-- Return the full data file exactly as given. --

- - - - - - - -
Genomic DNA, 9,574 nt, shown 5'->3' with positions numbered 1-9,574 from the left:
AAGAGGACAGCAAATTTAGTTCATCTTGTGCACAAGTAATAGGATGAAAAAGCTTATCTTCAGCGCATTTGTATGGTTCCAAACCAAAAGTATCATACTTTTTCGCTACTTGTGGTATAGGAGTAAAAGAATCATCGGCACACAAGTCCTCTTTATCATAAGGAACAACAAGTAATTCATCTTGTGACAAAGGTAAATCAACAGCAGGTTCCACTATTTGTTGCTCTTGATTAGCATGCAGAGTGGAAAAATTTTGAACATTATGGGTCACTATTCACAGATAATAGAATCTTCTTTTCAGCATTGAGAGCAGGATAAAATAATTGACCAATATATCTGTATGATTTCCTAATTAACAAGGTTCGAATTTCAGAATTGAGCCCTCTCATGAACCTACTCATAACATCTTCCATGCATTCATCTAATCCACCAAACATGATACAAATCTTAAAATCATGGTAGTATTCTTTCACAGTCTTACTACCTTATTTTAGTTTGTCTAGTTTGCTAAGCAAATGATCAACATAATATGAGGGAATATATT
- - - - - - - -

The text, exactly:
Genomic DNA, 9,574 nt, shown 5'->3' with positions numbered 1-9,574 from the left:
AAGAGGACAGCAAATTTAGTTCATCTTGTGCACAAGTAATAGGATGAAAAAGCTTATCTTCAGCGCATTTGTATGGTTCCAAACCAAAAGTATCATACTTTTTCGCTACTTGTGGTATAGGAGTAAAAGAATCATCGGCACACAAGTCCTCTTTATCATAAGGAACAACAAGTAATTCATCTTGTGACAAAGGTAAATCAACAGCAGGTTCCACTATTTGTTGCTCTTGATTAGCATGCAGAGTGGAAAAATTTTGAACATTATGGGTCACTATTCACAGATAATAGAATCTTCTTTTCAGCATTGAGAGCAGGATAAAATAATTGACCAATATATCTGTATGATTTCCTAATTAACAAGGTTCGAATTTCAGAATTGAGCCCTCTCATGAACCTACTCATAACATCTTCCATGCATTCATCTAATCCACCAAACATGATACAAATCTTAAAATCATGGTAGTATTCTTTCACAGTCTTACTACCTTATTTTAGTTTGTCTAGTTTGCTAAGCAAATGATCAACATAATATGAGGGAATATATT